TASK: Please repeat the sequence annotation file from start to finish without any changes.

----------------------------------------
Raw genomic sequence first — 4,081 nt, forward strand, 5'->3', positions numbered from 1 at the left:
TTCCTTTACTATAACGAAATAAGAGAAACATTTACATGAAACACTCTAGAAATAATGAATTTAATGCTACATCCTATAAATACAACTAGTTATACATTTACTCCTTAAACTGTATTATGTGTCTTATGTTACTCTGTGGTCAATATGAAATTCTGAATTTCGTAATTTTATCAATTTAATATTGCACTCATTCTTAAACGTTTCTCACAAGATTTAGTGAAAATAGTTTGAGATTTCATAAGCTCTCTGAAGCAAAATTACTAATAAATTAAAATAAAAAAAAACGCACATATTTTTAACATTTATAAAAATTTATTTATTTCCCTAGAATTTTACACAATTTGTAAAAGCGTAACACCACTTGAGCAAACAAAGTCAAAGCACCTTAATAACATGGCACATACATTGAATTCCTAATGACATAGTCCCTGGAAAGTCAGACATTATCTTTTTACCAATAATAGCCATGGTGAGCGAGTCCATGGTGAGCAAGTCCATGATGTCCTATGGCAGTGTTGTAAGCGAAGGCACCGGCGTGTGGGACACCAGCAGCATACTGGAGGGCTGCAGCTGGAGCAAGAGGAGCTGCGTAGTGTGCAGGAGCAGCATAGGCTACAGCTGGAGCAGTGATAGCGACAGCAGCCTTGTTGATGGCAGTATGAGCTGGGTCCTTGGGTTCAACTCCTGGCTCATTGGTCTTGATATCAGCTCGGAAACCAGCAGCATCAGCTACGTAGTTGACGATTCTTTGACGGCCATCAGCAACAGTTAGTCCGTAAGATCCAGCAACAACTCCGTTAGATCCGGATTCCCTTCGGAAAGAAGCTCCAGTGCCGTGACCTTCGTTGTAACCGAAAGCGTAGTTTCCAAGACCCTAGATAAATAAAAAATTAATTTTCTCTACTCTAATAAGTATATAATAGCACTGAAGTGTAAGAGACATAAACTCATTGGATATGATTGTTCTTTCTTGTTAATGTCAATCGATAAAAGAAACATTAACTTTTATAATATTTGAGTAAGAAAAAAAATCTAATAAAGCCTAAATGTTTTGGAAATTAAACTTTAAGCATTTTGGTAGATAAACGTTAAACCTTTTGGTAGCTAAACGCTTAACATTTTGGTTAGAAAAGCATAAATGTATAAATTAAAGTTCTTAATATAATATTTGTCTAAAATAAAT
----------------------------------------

Raw genomic sequence first — 4,081 nt, forward strand, 5'->3', positions numbered from 1 at the left:
TTCCTTTACTATAACGAAATAAGAGAAACATTTACATGAAACACTCTAGAAATAATGAATTTAATGCTACATCCTATAAATACAACTAGTTATACATTTACTCCTTAAACTGTATTATGTGTCTTATGTTACTCTGTGGTCAATATGAAATTCTGAATTTCGTAATTTTATCAATTTAATATTGCACTCATTCTTAAACGTTTCTCACAAGATTTAGTGAAAATAGTTTGAGATTTCATAAGCTCTCTGAAGCAAAATTACTAATAAATTAAAATAAAAAAAAACGCACATATTTTTAACATTTATAAAAATTTATTTATTTCCCTAGAATTTTACACAATTTGTAAAAGCGTAACACCACTTGAGCAAACAAAGTCAAAGCACCTTAATAACATGGCACATACATTGAATTCCTAATGACATAGTCCCTGGAAAGTCAGACATTATCTTTTTACCAATAATAGCCATGGTGAGCGAGTCCATGGTGAGCAAGTCCATGATGTCCTATGGCAGTGTTGTAAGCGAAGGCACCGGCGTGTGGGACACCAGCAGCATACTGGAGGGCTGCAGCTGGAGCAAGAGGAGCTGCGTAGTGTGCAGGAGCAGCATAGGCTACAGCTGGAGCAGTGATAGCGACAGCAGCCTTGTTGATGGCAGTATGAGCTGGGTCCTTGGGTTCAACTCCTGGCTCATTGGTCTTGATATCAGCTCGGAAACCAGCAGCATCAGCTACGTAGTTGACGATTCTTTGACGGCCATCAGCAACAGTTAGTCCGTAAGATCCAGCAACAACTCCGTTAGATCCGGATTCCCTTCGGAAAGAAGCTCCAGTGCCGTGACCTTCGTTGTAACCGAAAGCGTAGTTTCCAAGACCCTAGATAAATAAAAAATTAATTTTCTCTACTCTAATAAGTATATAATAGCACTGAAGTGTAAGAGACATAAACTCATTGGATATGATTGTTCTTTCTTGTTAATGTCAATCGATAAAAGAAACATTAACTTTTATAATATTTGAGTAAGAAAAAAAATCTAATAAAGCCTAAATGTTTTGGAAATTAAACTTTAAGCATTTTGGTAGATAAACGTTAAACCTTTTGGTAGCTAAACGCTTAACATTTTGGTTAGAAAAGCATAAATGTATAAATTAAAGTTCTTAATATAATATTTGTCTAAAATAAAT